For this article, I have named the administrator arguing for von Baeyer, Sir Doofus. I assume Sir Doofus would argue that von Baeyer’s manuscript displays a vast knowledge of thermodynamics. He would also add that the student must have been very confident if he would even offer the manuscript for college credit.
So, to answer the question, would I change my mind and let H.C. von Baeyer earn college credit for his manuscript? Absolutely not, for an uncountable amount of reasons. First of all, if I was actually an AP exam administrator, I would definitely spend any of my valuable time reading the manuscript, but I am going to pretend I would for the sake of this blog post.
While trying not to laugh too hard, these are some of the points I would bring up that show how ridiculous his request is. First of all, von Baeyer wants to earn credit for a college physics class with an unpublished manuscript that has very little to do with AP Physics. High school has changed a lot since I was a senior, but I did some research so that I could make this point. In this day and age, thermodynamics (and at a very basic level I would add) makes up at most one fifth of the current AP Physics curriculum. Based on the manuscript, von Baeyer clearly has a knowledge of thermodynamics to at least ace all of those questions on the exam. However, this adds up to around only twenty percent of the exam. While von Baeyer with his vast knowledge of physics should easily earn a four or five on the AP exam, how am I supposed to know this as an administrator? Also, if he could ace the exam, why wouldn’t he want to just spend an hour of his time doing what every other student who wants college credit does?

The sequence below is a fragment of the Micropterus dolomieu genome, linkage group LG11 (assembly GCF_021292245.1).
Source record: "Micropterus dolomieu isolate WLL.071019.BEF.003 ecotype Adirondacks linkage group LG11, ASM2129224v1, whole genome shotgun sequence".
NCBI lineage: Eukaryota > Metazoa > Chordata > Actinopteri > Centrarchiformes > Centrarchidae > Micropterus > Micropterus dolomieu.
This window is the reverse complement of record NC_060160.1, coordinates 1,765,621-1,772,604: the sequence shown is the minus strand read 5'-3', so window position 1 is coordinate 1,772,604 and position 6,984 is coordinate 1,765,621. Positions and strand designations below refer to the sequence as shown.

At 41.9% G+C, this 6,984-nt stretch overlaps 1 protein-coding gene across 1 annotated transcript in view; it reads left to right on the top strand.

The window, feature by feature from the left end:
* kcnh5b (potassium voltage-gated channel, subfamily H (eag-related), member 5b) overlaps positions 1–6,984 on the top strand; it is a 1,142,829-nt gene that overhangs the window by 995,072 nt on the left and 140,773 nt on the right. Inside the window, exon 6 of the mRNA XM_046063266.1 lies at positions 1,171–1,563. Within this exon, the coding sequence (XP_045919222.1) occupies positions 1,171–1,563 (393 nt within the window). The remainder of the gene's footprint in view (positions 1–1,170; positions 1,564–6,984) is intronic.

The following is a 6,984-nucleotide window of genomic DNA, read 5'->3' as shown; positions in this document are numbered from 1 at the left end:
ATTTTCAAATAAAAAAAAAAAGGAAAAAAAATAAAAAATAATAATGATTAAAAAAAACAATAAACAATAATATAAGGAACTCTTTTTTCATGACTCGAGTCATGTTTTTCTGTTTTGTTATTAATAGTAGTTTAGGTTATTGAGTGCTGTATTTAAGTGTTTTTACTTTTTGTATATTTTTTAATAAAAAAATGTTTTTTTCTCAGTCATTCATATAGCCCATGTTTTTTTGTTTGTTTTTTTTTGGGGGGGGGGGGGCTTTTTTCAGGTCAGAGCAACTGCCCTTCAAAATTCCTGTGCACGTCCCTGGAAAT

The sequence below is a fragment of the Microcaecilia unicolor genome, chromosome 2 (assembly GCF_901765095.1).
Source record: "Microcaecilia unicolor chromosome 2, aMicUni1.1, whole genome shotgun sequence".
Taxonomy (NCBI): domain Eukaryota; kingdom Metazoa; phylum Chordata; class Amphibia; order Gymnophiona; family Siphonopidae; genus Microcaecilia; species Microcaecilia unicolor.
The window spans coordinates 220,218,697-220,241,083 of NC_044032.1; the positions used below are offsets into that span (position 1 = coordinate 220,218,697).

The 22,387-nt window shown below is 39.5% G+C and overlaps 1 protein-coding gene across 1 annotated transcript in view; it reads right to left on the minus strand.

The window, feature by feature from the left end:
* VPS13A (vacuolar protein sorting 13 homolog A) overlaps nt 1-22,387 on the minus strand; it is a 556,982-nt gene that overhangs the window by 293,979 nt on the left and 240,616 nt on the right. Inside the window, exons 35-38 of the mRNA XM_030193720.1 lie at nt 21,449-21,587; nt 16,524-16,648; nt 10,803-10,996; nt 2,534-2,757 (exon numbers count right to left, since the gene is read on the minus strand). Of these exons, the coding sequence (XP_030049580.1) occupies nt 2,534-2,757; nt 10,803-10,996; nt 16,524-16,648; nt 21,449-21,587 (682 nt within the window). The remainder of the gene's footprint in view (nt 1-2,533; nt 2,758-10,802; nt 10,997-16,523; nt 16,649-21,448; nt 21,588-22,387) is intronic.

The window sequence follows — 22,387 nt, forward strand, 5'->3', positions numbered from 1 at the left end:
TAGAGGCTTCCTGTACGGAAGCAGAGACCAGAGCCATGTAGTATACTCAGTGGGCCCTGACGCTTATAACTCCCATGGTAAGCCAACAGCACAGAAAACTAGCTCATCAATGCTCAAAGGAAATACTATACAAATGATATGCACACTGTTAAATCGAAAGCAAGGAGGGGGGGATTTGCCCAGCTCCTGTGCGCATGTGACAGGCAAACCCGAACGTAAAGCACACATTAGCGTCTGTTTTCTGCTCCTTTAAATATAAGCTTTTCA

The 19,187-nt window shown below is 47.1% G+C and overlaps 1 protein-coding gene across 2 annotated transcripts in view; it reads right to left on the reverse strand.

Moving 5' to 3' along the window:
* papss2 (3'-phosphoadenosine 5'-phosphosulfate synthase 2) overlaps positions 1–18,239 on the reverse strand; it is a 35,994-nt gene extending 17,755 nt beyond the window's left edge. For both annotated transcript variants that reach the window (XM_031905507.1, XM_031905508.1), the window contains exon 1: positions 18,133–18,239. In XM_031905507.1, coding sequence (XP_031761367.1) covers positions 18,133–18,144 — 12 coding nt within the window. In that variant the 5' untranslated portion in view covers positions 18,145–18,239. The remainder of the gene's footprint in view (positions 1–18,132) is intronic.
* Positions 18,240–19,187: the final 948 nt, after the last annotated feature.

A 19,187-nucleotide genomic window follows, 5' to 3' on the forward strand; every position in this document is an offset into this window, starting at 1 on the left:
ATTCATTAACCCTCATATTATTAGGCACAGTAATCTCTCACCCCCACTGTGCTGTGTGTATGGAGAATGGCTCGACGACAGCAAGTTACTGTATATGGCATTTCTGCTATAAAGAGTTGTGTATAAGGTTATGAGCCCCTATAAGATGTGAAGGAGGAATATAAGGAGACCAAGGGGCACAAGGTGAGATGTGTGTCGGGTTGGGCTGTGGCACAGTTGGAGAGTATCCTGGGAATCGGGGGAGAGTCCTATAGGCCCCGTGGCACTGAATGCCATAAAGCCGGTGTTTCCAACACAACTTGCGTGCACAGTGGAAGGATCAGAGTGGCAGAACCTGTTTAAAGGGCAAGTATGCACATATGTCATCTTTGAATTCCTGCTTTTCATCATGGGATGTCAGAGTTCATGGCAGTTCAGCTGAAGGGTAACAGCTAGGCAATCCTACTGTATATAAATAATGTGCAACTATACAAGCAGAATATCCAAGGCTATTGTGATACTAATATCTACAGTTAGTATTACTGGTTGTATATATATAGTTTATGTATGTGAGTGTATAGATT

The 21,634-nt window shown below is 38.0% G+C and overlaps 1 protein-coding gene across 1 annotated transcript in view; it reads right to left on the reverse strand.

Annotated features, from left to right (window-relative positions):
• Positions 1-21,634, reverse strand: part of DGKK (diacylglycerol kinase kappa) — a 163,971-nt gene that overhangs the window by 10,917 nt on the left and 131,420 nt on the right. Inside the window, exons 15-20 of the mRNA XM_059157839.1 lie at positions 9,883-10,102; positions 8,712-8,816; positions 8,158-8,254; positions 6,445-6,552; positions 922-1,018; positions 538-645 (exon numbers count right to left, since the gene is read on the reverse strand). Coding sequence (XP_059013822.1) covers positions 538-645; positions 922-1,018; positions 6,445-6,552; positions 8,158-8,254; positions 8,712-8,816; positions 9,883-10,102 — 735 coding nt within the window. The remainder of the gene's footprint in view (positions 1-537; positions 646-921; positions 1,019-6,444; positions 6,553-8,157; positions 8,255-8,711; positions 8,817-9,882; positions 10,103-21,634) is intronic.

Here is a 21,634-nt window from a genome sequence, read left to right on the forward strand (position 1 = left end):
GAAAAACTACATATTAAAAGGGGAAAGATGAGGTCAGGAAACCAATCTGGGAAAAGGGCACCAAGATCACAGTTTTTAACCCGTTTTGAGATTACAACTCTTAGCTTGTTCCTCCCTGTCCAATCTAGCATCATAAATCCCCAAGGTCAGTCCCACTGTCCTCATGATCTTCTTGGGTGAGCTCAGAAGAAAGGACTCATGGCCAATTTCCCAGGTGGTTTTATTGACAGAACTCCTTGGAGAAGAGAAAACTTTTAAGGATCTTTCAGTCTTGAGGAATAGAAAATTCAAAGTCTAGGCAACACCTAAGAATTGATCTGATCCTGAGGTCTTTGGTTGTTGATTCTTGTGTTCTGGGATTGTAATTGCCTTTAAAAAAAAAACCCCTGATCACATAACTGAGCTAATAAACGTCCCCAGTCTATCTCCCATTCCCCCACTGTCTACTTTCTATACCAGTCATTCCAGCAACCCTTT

In conclusion, I would suggest we write to von Baeyer offering him advice. We could write that he will have many problems in his life if he thinks he can just get out of doing mandatory tasks. I would also recommend he go see a therapist because he is clearly insane.